As the left in Australia faces the need to organise against escalating racism from mainstream politicians and the far right, important lessons can be learned from anti-racist struggles across the world. Sibylle Kaczorek is a Socialist Alliance activist now living in Melbourne who was active in anti-racist campaigns in Germany. She spoke to Green Left Weekly's Nick Fredman. * * * Despite Germany officially becoming an anti-fascist state after World War II, there have been continuing connections between the far right and the state haven’t there?
The campaign against racism and the far right needs a clear understanding of racism and fascism and how to fight these threats. Racism is not inherent in human beings. It is a product of capitalism. Racist scapegoating is used by the corporate rich because it undermines solidarity among workers, opening the way for conservative policies such as privatisation and cuts to social spending.
The upcoming federal elections in Germany, scheduled for September 22, are unlikely to change the character of German politics regardless of the outcome. The two main parties remain committed continuing to represent the interests of German corporations over its people. Die Linke (The Left Party) provides a left parliamentary alternative, but it has not succeeded in convincing ordinary, working people that a break of the status quo is possible.
Every Parent's Nightmare By Belinda Hawkins Allen & Unwin, 2013 www.everyparentsnightmare.com Jock Palfreeman, an Australian man sentenced to 20 years in jail in Bulgaria for murder in a deeply flawed trial, had his request to be transferred to an Australian jail turned down on July 10. Belinda Hawkins' book, Every Parent's Nightmare, brings to life the tragic story of Palfreeman, whose fearless commitment to human rights led to a 20-year sentence in Bulgaria.
Bulgarians voted for a new parliament on May 9, two months ahead of schedule. It came after mass protests against poverty and economic disadvantage forced the centre-right Citizens for European Development of Bulgaria (GERB) government to resign. The elections, however, reflected a polarised political landscape and one devoid of left forces. GERB received most votes with 30.71% (97 seats). The second-largest party, the Bulgarian Socialist Party won 27.02% (84 seats). The 2005-09 BSP government was marked by neoliberal policies and corruption scandals.
Sibylle Kaczorek and Jody Betzien, from the Australian Socialist Alliance, interviewed Yiannis Bournous in Athens. Yiannis is a leading activst in the Coalition of the Radical Left (Syriza), Greek's rapidly growing left party.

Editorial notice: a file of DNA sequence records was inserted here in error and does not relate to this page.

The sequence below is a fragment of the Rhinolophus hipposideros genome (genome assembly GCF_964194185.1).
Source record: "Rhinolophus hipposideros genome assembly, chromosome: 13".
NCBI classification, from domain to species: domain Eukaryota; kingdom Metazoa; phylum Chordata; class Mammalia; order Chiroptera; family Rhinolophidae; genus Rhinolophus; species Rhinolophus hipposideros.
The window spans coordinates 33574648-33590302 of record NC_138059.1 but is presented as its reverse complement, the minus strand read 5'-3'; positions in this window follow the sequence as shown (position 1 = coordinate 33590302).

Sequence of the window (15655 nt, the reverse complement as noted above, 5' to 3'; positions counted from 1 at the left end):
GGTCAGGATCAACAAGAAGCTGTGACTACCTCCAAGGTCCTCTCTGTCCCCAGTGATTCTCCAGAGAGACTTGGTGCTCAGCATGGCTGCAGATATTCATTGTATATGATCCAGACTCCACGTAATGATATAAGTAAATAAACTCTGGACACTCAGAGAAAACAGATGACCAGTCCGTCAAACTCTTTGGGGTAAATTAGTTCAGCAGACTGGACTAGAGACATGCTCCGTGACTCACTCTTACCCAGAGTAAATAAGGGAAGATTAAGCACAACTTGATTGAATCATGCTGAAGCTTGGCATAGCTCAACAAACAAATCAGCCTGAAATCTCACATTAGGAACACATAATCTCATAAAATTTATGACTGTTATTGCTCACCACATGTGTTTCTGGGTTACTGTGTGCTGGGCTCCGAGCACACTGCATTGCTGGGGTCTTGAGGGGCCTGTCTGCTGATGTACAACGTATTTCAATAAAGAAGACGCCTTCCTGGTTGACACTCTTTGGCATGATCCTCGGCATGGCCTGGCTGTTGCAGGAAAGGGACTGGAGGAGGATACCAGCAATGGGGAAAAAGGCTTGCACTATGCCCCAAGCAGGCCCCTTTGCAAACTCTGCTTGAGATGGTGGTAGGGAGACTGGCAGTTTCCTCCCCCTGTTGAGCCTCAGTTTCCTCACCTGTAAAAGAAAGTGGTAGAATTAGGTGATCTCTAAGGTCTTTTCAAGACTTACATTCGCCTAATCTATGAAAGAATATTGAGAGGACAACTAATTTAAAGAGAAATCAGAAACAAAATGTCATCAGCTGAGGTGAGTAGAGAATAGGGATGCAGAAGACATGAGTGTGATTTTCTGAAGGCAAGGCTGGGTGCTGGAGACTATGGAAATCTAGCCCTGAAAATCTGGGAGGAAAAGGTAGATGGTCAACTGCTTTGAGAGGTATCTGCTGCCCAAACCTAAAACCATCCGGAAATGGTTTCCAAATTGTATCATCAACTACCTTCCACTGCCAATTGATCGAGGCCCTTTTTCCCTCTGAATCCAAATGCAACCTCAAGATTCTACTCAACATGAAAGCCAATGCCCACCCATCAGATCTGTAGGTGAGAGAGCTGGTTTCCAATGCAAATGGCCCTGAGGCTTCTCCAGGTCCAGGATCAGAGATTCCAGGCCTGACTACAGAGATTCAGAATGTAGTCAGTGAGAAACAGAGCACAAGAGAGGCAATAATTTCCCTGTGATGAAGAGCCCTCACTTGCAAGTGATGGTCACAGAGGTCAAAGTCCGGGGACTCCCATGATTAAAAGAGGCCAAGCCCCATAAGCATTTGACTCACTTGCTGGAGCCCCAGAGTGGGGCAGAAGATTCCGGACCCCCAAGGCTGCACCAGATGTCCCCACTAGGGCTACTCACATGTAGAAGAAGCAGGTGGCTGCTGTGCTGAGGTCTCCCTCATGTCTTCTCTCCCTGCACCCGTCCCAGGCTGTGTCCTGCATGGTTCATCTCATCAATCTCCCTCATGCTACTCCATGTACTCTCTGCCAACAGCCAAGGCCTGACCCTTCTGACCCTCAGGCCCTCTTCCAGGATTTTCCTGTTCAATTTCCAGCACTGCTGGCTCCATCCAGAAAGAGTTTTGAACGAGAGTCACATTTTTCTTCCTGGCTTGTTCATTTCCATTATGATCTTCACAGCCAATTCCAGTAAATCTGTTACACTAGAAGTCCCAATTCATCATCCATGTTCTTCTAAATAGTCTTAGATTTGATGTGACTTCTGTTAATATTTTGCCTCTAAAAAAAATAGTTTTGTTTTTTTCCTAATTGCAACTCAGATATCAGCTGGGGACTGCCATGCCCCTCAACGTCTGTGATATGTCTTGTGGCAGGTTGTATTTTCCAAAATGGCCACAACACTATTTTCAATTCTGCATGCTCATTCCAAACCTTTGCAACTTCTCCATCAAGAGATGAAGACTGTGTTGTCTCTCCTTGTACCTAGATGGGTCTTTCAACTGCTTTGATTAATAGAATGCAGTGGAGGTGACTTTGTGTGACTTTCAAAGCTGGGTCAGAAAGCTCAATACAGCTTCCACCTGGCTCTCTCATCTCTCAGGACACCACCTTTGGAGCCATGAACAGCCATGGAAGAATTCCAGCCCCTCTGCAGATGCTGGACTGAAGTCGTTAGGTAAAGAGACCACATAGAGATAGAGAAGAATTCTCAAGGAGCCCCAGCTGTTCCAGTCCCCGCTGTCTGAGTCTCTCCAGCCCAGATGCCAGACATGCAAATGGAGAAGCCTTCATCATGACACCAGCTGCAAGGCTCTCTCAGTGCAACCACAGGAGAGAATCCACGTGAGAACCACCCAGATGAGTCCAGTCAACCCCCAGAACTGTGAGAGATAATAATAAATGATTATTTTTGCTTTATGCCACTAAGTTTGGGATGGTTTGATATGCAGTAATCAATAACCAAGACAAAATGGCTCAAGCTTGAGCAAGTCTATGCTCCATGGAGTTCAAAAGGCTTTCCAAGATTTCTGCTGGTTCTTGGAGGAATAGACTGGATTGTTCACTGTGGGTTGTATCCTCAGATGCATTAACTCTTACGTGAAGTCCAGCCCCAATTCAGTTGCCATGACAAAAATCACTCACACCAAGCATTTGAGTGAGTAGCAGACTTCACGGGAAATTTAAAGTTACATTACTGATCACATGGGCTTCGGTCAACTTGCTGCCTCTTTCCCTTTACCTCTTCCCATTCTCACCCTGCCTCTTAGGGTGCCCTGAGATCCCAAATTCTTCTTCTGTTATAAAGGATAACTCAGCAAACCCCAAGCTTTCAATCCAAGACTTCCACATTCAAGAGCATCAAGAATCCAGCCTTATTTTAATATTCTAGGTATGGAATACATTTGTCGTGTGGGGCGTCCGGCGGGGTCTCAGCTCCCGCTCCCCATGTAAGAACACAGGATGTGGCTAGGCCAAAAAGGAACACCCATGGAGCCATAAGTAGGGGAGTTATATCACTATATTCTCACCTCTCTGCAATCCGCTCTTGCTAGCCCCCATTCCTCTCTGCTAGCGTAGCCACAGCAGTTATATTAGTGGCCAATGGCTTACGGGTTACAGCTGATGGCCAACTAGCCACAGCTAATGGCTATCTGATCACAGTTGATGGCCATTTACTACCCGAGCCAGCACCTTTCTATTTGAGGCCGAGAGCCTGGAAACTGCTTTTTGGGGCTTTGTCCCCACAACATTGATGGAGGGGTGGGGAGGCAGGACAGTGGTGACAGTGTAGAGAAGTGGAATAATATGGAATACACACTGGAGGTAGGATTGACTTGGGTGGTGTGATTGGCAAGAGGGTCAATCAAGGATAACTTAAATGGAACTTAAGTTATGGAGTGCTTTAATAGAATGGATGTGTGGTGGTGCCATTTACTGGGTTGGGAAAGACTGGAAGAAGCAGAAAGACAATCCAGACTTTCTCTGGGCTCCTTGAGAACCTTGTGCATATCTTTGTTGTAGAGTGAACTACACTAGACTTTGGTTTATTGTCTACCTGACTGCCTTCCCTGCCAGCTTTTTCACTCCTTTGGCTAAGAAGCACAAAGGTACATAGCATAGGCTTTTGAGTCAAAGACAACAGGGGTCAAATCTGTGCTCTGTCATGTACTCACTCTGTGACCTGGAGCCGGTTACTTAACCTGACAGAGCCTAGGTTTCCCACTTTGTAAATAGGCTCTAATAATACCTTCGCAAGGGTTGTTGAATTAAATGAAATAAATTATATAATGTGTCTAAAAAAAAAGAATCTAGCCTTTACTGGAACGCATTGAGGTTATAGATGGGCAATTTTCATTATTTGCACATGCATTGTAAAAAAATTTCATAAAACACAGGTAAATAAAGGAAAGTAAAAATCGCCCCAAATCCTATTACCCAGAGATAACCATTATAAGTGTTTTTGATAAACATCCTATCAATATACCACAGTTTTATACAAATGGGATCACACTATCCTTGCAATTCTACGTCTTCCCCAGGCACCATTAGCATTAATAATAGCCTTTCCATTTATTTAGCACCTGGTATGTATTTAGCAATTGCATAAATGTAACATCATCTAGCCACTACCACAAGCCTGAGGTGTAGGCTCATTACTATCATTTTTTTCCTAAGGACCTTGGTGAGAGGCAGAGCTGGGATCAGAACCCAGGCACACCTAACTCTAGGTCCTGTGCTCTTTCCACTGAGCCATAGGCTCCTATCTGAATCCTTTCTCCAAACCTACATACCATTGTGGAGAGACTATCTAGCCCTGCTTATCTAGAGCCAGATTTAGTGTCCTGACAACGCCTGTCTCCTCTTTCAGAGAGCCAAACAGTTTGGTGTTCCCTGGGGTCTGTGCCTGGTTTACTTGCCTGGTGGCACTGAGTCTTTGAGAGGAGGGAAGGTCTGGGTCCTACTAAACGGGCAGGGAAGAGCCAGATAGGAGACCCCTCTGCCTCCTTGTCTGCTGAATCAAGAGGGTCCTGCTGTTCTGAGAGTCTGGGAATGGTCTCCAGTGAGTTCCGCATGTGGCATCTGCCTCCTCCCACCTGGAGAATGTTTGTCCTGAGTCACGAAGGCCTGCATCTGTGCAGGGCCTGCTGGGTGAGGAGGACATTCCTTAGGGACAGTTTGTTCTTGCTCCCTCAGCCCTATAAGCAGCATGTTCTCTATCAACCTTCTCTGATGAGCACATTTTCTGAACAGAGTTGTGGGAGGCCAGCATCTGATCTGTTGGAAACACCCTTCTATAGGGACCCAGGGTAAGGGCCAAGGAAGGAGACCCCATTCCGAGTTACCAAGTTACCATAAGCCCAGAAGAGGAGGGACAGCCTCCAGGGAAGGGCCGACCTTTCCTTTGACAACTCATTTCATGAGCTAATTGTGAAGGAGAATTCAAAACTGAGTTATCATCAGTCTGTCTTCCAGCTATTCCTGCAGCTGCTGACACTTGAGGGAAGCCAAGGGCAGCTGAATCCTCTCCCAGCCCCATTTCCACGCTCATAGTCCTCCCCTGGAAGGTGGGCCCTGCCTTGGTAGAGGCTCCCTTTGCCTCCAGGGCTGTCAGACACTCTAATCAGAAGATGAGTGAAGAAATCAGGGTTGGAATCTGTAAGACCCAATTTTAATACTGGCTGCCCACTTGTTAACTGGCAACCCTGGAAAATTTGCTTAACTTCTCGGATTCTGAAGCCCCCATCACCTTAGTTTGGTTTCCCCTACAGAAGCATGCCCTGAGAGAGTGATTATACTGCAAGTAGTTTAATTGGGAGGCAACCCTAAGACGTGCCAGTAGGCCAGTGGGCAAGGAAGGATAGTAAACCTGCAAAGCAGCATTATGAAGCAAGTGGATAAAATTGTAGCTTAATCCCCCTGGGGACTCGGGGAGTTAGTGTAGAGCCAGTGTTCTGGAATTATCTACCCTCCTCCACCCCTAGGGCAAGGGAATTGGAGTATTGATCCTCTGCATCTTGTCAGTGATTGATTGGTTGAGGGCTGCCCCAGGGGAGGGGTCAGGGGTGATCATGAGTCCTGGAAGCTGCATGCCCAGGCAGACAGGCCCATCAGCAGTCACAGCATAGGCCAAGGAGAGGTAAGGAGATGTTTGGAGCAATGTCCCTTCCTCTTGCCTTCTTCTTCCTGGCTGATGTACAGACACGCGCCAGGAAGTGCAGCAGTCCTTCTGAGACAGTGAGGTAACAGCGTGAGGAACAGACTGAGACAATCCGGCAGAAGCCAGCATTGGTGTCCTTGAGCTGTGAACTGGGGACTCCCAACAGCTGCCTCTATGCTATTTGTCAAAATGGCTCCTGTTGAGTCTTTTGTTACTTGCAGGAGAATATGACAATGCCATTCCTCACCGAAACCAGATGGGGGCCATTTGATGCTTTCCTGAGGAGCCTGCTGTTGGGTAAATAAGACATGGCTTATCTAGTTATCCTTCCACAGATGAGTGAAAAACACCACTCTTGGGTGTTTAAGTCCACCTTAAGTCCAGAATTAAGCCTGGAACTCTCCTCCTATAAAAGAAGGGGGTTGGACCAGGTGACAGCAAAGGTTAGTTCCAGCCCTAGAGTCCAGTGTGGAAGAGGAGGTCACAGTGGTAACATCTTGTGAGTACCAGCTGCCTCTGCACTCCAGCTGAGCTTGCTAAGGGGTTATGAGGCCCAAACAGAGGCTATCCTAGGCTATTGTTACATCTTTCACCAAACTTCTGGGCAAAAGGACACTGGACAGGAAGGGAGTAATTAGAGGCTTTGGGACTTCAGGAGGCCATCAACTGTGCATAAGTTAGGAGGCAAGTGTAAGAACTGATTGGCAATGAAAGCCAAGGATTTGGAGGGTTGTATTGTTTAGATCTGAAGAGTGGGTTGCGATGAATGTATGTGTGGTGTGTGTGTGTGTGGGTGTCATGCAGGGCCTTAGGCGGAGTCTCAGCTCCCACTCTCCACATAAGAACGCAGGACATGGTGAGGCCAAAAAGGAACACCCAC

Germany is usually presented in the mainstream media as having successfully weathered Europe’s vast economic crisis. German Chancellor Angel Merkel from the Christian Democratic Union (CDU) has gained enormous influence on the European political and financial scene. By contrast, in protests across Greece, Spain and other countries hit hardest by the crisis, references about Germany as the “Fourth Reich” are increasingly being voiced.
Germany's Die Linke (The Left) party elected a new leadership team at its June 2-3 congress. It came at a time of rising economic and social crisis in Europe, as well as losses for Die Linke in recent state elections. Die Linke was formed in 2007 as part of a unification of two parties, one with a base in the old eastern states (the PDS) and the other based in the western Germany (the WASG). Between 2007 and 2009, Die Linke achieved strong electoral results in federal elections and was represented in all state parliaments.
Up to 30,000 protesters from across Europe took to the streets on May 19 in the financial district of Frankfurt. The rally, which lasted for seven hours, ended outside the European Central Bank (ECB). The protest, “Blockupy Frankfurt”, was part of a three-day action, organised to oppose the European debt crisis policies of the “troika” made up of the ECB, the International Monetary Fund and the European Commission. These polices include the so-called Eurozone bailout funds, which have helped push people across Europe into poverty and the dismantled democratic rights.
Voters in Germany’s largest state of 18 million people, North Rhine Westphalia, went to the polls on May 13 to reject Chancellor Angela Merkel’s politics. This came a week after the loss for Merkel’s Christian Democratic Union (CDU) in the election of Schleswig Holstein. These results mark a rejection of the hard line austerity politics pushed across Europe by the Merkel-led coalition government.
About 215,000 public service workers struck on March 27 as a warning to their employers a day before talks between the public sector union and the bosses. Two weeks earlier, 130,000 took part in the first round of strikes. The award being negotiated by the United Services Union (known as ver.di) covers more than 2 million public service workers from national to local level. Ver.di is Germany's second biggest union, with a membership of about 2.1 million people.
Ten thousand people mobilised in Dresden on February 18 to stop an annual march of European neo-Nazis. A broad coalition of political parties, church groups, trade unions and other anti-fascist groups formed a united front campaign to stop the planned neo-Nazi march through peaceful, mass blockades. Six days earlier, a group of more than 1000 neo-Nazis gathered in Dresden for a march supposedly to commemorate the innocent deaths caused by the 1945 bombing of Dresden by the Allied forces.